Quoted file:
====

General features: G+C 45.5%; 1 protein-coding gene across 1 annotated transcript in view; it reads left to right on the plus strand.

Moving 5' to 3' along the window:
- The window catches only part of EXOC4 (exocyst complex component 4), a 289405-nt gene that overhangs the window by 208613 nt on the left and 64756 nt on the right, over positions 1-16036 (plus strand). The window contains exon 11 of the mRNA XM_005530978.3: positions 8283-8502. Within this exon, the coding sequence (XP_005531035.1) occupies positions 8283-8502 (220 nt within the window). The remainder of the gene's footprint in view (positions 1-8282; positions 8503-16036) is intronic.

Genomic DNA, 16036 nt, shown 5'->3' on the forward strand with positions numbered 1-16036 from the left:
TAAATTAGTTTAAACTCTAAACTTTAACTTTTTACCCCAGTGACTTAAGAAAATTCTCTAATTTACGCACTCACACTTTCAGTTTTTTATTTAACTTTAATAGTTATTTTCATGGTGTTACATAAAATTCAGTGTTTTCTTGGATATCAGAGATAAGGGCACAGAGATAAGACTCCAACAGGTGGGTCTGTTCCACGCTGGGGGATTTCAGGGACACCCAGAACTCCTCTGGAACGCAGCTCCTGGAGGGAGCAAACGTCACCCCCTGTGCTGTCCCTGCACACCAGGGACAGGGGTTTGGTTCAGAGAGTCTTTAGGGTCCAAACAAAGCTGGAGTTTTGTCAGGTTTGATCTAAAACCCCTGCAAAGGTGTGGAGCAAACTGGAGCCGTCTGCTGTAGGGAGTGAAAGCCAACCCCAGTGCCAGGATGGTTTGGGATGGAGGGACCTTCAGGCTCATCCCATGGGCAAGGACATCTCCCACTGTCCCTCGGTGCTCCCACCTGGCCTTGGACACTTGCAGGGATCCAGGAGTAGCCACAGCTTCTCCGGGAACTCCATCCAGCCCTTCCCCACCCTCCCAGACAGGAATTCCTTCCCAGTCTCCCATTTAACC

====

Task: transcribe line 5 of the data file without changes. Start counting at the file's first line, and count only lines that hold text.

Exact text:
TAAATTAGTTTAAACTCTAAACTTTAACTTTTTACCCCAGTGACTTAAGAAAATTCTCTAATTTACGCACTCACACTTTCAGTTTTTTATTTAACTTTAATAGTTATTTTCATGGTGTTACATAAAATTCAGTGTTTTCTTGGATATCAGAGATAAGGGCACAGAGATAAGACTCCAACAGGTGGGTCTGTTCCACGCTGGGGGATTTCAGGGACACCCAGAACTCCTCTGGAACGCAGCTCCTGGAGGGAGCAAACGTCACCCCCTGTGCTGTCCCTGCACACCAGGGACAGGGGTTTGGTTCAGAGAGTCTTTAGGGTCCAAACAAAGCTGGAGTTTTGTCAGGTTTGATCTAAAACCCCTGCAAAGGTGTGGAGCAAACTGGAGCCGTCTGCTGTAGGGAGTGAAAGCCAACCCCAGTGCCAGGATGGTTTGGGATGGAGGGACCTTCAGGCTCATCCCATGGGCAAGGACATCTCCCACTGTCCCTCGGTGCTCCCACCTGGCCTTGGACACTTGCAGGGATCCAGGAGTAGCCACAGCTTCTCCGGGAACTCCATCCAGCCCTTCCCCACCCTCCCAGACAGGAATTCCTTCCCAGTCTCCCATTTAACC